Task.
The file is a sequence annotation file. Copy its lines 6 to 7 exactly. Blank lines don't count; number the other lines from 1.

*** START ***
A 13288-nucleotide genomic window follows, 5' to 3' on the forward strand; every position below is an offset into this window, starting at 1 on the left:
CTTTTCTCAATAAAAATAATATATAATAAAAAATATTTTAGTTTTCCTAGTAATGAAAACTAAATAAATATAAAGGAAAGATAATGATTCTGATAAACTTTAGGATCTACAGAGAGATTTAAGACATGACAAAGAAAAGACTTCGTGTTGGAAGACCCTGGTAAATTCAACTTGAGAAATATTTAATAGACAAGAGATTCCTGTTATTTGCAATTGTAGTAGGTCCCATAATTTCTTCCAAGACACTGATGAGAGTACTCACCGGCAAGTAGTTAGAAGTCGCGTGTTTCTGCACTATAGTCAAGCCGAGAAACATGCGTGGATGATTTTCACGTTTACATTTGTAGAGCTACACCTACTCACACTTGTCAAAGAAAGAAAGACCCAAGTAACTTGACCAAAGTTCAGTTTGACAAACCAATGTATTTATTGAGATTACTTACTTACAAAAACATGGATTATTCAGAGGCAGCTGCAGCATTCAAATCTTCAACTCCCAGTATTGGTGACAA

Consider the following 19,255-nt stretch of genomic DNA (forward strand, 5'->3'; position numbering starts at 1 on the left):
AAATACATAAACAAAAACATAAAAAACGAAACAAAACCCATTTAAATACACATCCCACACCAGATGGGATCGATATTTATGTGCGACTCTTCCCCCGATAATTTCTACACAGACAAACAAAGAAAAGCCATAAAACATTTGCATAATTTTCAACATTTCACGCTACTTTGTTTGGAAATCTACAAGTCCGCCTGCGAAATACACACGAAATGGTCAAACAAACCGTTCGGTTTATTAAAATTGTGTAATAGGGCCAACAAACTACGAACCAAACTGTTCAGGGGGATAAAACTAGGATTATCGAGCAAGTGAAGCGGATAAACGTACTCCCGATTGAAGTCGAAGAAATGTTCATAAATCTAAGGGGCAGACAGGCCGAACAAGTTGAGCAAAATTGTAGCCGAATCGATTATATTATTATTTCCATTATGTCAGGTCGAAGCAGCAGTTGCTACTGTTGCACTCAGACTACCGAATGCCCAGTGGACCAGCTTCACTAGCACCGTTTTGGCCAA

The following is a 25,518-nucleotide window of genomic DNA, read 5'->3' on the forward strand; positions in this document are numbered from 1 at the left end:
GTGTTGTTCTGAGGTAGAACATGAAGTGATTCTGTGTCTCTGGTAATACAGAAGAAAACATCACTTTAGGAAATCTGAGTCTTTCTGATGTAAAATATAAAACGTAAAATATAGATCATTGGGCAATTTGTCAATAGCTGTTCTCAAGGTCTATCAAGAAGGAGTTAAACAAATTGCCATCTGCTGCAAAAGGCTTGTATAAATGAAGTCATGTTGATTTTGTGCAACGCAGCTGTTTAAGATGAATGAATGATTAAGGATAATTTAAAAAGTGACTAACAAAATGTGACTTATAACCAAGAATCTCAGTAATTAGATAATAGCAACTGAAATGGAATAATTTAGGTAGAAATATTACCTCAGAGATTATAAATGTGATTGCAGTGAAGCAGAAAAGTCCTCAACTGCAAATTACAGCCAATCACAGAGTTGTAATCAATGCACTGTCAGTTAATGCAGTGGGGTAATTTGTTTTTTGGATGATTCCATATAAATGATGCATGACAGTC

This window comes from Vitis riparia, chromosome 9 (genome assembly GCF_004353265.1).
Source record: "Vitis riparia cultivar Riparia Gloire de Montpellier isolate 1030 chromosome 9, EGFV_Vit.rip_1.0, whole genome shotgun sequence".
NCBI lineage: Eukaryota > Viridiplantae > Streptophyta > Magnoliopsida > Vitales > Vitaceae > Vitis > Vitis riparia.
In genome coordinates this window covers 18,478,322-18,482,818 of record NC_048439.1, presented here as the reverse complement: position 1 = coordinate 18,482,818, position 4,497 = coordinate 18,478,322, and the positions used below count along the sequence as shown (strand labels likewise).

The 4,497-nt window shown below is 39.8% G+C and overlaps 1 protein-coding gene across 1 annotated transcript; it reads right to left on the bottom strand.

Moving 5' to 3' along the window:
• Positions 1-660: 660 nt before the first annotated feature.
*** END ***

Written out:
GTGTTGTTCTGAGGTAGAACATGAAGTGATTCTGTGTCTCTGGTAATACAGAAGAAAACATCACTTTAGGAAATCTGAGTCTTTCTGATGTAAAATATAAAACGTAAAATATAGATCATTGGGCAATTTGTCAATAGCTGTTCTCAAGGTCTATCAAGAAGGAGTTAAACAAATTGCCATCTGCTGCAAAAGGCTTGTATAAATGAAGTCATGTTGATTTTGTGCAACGCAGCTGTTTAAGATGAATGAATGATTAAGGATAATTTAAAAAGTGACTAACAAAATGTGACTTATAACCAAGAATCTCAGTAATTAGATAATAGCAACTGAAATGGAATAATTTAGGTAGAAATATTACCTCAGAGATTATAAATGTGATTGCAGTGAAGCAGAAAAGTCCTCAACTGCAAATTACAGCCAATCACAGAGTTGTAATCAATGCACTGTCAGTTAATGCAGTGGGGTAATTTGTTTTTTGGATGATTCCATATAAATGATGCATGACAGTC

This window comes from Vitis riparia, chromosome 9 (genome assembly GCF_004353265.1).